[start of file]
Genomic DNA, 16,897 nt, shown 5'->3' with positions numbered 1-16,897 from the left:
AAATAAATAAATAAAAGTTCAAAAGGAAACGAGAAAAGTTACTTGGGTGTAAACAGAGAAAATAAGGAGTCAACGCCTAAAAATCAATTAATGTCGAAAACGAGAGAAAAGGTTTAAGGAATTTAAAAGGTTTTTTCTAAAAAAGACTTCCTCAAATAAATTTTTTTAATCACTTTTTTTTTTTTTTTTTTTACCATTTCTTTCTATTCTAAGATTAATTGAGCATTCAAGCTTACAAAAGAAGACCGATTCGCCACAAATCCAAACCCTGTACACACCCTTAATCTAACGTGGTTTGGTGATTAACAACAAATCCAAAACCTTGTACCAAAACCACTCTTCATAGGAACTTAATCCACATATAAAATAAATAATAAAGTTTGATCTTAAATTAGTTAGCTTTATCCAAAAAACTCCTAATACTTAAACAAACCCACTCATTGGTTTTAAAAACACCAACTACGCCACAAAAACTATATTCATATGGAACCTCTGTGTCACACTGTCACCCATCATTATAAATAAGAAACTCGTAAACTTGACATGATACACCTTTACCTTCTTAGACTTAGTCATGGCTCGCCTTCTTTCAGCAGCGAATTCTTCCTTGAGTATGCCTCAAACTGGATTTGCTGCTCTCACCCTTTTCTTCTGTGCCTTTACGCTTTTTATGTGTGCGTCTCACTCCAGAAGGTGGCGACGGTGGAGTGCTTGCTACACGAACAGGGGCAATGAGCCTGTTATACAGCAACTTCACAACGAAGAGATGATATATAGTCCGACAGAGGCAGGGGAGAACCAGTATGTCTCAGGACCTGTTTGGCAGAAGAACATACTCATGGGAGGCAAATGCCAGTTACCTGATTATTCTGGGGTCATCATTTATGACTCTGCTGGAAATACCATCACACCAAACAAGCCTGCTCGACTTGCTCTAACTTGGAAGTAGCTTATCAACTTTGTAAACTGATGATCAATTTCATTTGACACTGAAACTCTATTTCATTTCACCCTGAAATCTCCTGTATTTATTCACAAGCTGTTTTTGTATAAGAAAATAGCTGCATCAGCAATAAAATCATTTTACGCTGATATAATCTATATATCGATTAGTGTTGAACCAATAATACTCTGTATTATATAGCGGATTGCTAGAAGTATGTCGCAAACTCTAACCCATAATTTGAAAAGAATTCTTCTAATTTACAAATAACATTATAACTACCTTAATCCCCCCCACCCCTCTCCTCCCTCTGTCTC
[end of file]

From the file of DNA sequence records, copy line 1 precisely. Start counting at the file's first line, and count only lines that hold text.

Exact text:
Genomic DNA, 16,897 nt, shown 5'->3' with positions numbered 1-16,897 from the left: